least

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English[edit]

Etymology 1[edit]

From Middle English leste, lest, last, from Old English lǣst, a contraction of læsast, læsest, lærest(least), from Proto-Germanic *laisistaz(smallest; least), related to Old English læs(less). Cognate with Old Frisian leist, Old Saxon lēs. More at less.

Pronunciation[edit]

Determiner[edit]

least (comparative less)

  1. superlative form of little: most little; the smallest amount of [something uncountable].
    He earns the least money in his family.   Of all the sisters, she has the least patience.   I can only afford to pay the least of the bills.
    • 1857, Edmund March Blunt, The American Coast Pilot: Containing Directions for the Principal Harbors, E. & G.W. Blunt, page 135:
      The least water we could find there was 4 fathoms, which bears from the point S.E., and is distant 1½ mile.
    • John Duncan, Duncan's Travels
      To have demolished and rebuilt the walls, would have been a very costly expedient, and as the least of two evils, the painter's brush was resorted to; here and there however, above some of the windows, the black wreathings of the smoke are still discernible through the white covering.
    • 1913, Joseph C. Lincoln, chapter 5, in Mr. Pratt's Patients:
      “Well,” I says, “I cal'late a body could get used to Tophet if he stayed there long enough.” ¶ She flared up; the least mite of a slam at Doctor Wool was enough to set her going.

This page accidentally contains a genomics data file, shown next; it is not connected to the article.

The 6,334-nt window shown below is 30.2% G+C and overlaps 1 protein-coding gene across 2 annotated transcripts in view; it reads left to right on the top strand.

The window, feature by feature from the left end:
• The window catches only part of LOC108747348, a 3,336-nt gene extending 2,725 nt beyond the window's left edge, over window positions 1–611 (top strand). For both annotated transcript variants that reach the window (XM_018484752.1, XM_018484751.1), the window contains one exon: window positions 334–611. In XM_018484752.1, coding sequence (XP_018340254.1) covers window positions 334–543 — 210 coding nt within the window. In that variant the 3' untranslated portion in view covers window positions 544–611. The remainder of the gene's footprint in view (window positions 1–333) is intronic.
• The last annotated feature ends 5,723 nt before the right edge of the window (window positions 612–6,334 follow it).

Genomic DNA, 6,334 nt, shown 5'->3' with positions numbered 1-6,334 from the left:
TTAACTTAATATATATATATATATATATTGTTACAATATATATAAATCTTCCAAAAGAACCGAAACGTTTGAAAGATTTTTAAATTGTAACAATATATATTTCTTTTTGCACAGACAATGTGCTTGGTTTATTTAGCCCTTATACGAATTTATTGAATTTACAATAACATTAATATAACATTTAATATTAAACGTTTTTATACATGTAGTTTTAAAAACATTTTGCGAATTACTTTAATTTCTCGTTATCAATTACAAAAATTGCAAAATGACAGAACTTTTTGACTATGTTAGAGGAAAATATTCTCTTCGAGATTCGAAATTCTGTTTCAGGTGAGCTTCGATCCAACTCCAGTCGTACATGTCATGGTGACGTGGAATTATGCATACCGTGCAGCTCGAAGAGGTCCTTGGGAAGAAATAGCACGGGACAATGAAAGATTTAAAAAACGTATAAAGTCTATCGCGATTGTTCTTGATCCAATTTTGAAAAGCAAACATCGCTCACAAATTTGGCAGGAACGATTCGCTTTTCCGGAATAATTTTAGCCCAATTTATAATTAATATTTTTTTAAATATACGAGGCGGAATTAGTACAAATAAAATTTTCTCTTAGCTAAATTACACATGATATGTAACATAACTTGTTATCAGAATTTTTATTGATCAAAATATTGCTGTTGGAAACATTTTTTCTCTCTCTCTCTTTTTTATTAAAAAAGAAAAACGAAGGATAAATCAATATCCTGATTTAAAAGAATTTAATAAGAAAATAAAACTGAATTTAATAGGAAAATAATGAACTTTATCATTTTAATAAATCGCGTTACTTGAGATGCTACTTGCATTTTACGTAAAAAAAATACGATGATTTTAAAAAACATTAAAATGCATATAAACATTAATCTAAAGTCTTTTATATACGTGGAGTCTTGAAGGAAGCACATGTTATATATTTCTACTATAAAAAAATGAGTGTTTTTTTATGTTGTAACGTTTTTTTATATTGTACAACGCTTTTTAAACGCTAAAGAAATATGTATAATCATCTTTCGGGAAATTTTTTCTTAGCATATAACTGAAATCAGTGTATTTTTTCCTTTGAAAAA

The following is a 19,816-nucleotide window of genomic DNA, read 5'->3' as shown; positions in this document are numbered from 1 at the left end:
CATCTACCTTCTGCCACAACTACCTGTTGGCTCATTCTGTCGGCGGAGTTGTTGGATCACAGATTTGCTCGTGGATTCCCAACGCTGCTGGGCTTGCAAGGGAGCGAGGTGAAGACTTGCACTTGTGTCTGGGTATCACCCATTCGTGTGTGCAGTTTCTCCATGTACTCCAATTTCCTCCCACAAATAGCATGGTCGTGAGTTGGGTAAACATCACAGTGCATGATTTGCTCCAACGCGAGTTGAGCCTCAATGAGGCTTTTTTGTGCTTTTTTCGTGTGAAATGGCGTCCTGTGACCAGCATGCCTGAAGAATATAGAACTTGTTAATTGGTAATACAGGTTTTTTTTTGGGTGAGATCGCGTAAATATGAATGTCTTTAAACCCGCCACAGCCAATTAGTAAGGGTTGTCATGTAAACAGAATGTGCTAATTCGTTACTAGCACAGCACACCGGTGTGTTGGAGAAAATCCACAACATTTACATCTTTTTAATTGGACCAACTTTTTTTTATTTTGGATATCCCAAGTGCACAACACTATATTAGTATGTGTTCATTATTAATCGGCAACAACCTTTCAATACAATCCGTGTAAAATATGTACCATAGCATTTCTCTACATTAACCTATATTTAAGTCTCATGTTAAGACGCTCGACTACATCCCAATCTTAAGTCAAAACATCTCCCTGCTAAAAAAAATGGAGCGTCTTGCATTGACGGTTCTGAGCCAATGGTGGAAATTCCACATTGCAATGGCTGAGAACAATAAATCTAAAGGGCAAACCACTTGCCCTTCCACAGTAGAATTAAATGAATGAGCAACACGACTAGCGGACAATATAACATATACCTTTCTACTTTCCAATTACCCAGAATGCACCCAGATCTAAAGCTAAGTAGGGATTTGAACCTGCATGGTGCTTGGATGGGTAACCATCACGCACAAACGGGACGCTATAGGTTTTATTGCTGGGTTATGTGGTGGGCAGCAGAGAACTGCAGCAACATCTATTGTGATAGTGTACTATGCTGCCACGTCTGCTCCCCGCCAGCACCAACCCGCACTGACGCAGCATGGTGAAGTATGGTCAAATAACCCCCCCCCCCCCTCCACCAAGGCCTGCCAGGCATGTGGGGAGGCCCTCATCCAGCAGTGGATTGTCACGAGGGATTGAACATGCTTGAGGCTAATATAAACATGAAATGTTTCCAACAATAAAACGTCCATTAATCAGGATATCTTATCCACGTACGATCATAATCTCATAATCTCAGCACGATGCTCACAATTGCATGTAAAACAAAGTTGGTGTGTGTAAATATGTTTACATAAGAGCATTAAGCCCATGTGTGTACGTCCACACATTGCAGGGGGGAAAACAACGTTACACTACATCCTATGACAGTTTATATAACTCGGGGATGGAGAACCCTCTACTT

• 1959, Georgette Heyer, chapter 1, in The Unknown Ajax:
      Charles had not been employed above six months at Darracott Place, but he was not such a whopstraw as to make the least noise in the performance of his duties when his lordship was out of humour.
    • 2004, Jim Baggott, Beyond Measure: Modern Physics, Philosophy, and the Meaning of Quantum Theory, Oxford University Press, page 48:
      Light does not need to know in advance which is the path of least time because it takes all paths from its view source to its destination.
    About ninety-nine point nine nine nine nine nine percent of Poké fans hate the one they label as his or her least favorite Pokémon. Very few people tolerate all 802 of them.
Usage notes[edit]

Some grammarians recommend to use least only with uncountable nouns, as in the examples above with the smallest amount of sense:

  • 1965, H. W. Fowler, Fowler’s Modern English Usage: Second Edition:
    [W]hen the context—unemotional statement of everyday facts—is taken into account, at a less price ought to be at a lower price, and a lesser prize ought to be a smaller prize.

To such grammarians least is the superlative of a little, not that of little, so it does not mean smallest, but the smallest amount of. With plural nouns, they recommend fewest.

  • The popular You tuber Jwittz loves Ditto, but he dislikes some others, such as Shieldon and Castform and Stunfisk. Tamashii doesn't like Lopunny. What's her fucking problem? Hoodlum Scrafty doesn't like Walrein.
Translations[edit]

Adverb[edit]

least ‎(negative superlative)

  1. Used for forming superlatives of adjectives, especially those that do not form the superlative by adding -est.
    It was the least surprising thing.
  2. In the smallest or lowest degree; in a degree below all others.
    to reward those who least deserve it
Antonyms[edit]
Translations[edit]

Noun[edit]

least ‎(plural leasts)

  1. (philosophy) Something of the smallest possible extent; an indivisible unit.

Adjective[edit]

least

  1. superlative form of less: most less
  2. superlative form of little: most little

Derived terms[edit]

Etymology 2[edit]

Contraction of at least.

Prepositional phrase[edit]

least

  1. (informal, nonstandard) At least.

Statistics[edit]

Most common English words before 1923: says · wife · hear · #310: least · person · case · fact


Anagrams[edit]